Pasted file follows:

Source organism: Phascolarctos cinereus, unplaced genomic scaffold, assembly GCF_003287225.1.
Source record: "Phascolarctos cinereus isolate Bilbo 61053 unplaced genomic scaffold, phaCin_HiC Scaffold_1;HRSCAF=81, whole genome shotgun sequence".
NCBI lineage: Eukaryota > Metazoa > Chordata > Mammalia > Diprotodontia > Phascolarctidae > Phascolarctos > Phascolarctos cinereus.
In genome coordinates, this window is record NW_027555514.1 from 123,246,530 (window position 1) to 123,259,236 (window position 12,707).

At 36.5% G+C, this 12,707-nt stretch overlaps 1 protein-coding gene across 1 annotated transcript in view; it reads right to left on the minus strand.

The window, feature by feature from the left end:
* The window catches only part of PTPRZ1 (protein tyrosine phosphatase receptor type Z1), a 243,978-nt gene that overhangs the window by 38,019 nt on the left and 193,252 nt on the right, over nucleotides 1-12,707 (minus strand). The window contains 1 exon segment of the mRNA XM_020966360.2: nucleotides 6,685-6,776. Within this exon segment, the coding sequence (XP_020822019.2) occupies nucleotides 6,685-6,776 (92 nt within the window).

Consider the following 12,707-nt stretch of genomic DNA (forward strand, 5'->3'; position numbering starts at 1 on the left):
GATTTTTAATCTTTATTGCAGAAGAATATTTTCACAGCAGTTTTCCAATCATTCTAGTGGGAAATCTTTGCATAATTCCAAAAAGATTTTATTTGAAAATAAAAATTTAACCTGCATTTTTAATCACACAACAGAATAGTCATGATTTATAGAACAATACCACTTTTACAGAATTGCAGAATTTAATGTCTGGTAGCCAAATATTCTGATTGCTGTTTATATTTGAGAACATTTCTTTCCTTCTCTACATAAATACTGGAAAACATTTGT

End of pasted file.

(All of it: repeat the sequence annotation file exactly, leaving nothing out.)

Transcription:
Source organism: Phascolarctos cinereus, unplaced genomic scaffold, assembly GCF_003287225.1.
Source record: "Phascolarctos cinereus isolate Bilbo 61053 unplaced genomic scaffold, phaCin_HiC Scaffold_1;HRSCAF=81, whole genome shotgun sequence".
NCBI lineage: Eukaryota > Metazoa > Chordata > Mammalia > Diprotodontia > Phascolarctidae > Phascolarctos > Phascolarctos cinereus.
In genome coordinates, this window is record NW_027555514.1 from 123,246,530 (window position 1) to 123,259,236 (window position 12,707).

At 36.5% G+C, this 12,707-nt stretch overlaps 1 protein-coding gene across 1 annotated transcript in view; it reads right to left on the minus strand.

The window, feature by feature from the left end:
* The window catches only part of PTPRZ1 (protein tyrosine phosphatase receptor type Z1), a 243,978-nt gene that overhangs the window by 38,019 nt on the left and 193,252 nt on the right, over nucleotides 1-12,707 (minus strand). The window contains 1 exon segment of the mRNA XM_020966360.2: nucleotides 6,685-6,776. Within this exon segment, the coding sequence (XP_020822019.2) occupies nucleotides 6,685-6,776 (92 nt within the window).

Consider the following 12,707-nt stretch of genomic DNA (forward strand, 5'->3'; position numbering starts at 1 on the left):
GATTTTTAATCTTTATTGCAGAAGAATATTTTCACAGCAGTTTTCCAATCATTCTAGTGGGAAATCTTTGCATAATTCCAAAAAGATTTTATTTGAAAATAAAAATTTAACCTGCATTTTTAATCACACAACAGAATAGTCATGATTTATAGAACAATACCACTTTTACAGAATTGCAGAATTTAATGTCTGGTAGCCAAATATTCTGATTGCTGTTTATATTTGAGAACATTTCTTTCCTTCTCTACATAAATACTGGAAAACATTTGT